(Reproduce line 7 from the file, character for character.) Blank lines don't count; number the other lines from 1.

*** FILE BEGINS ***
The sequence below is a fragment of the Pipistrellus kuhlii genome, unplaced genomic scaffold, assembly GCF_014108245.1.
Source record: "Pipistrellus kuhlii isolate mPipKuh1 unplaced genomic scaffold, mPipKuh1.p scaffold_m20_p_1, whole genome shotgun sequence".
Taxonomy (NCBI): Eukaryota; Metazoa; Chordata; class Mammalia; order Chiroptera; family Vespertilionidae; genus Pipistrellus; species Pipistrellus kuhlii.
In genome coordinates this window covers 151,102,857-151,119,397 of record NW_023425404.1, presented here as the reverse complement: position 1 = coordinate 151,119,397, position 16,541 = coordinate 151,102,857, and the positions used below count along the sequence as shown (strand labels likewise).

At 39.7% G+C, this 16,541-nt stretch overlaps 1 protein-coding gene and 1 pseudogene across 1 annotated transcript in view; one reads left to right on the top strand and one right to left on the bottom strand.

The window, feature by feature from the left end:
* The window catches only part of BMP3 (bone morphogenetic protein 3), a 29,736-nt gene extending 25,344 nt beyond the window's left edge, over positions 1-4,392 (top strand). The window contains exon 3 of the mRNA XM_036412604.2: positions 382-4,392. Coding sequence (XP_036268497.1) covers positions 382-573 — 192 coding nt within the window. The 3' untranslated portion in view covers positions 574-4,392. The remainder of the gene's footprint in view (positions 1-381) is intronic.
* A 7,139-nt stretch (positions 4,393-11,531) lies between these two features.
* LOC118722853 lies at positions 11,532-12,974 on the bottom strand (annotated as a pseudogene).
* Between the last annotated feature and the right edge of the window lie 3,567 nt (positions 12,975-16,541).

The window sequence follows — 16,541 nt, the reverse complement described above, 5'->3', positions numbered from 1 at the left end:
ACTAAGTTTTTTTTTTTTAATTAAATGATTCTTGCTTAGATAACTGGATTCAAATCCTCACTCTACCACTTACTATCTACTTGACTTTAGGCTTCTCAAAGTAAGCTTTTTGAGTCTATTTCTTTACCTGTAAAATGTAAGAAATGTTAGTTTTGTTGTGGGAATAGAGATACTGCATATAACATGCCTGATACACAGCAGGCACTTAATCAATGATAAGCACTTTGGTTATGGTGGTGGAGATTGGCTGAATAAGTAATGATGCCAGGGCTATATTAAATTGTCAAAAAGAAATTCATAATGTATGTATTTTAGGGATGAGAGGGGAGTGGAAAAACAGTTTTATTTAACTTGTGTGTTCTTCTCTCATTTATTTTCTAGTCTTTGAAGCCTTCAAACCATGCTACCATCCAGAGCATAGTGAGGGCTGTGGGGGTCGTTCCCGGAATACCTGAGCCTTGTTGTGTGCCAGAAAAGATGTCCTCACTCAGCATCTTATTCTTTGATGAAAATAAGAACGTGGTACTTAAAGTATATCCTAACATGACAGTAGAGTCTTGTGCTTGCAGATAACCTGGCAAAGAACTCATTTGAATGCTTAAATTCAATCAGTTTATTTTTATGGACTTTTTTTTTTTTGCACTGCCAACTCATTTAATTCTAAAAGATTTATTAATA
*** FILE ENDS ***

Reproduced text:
* The window catches only part of BMP3 (bone morphogenetic protein 3), a 29,736-nt gene extending 25,344 nt beyond the window's left edge, over positions 1-4,392 (top strand). The window contains exon 3 of the mRNA XM_036412604.2: positions 382-4,392. Coding sequence (XP_036268497.1) covers positions 382-573 — 192 coding nt within the window. The 3' untranslated portion in view covers positions 574-4,392. The remainder of the gene's footprint in view (positions 1-381) is intronic.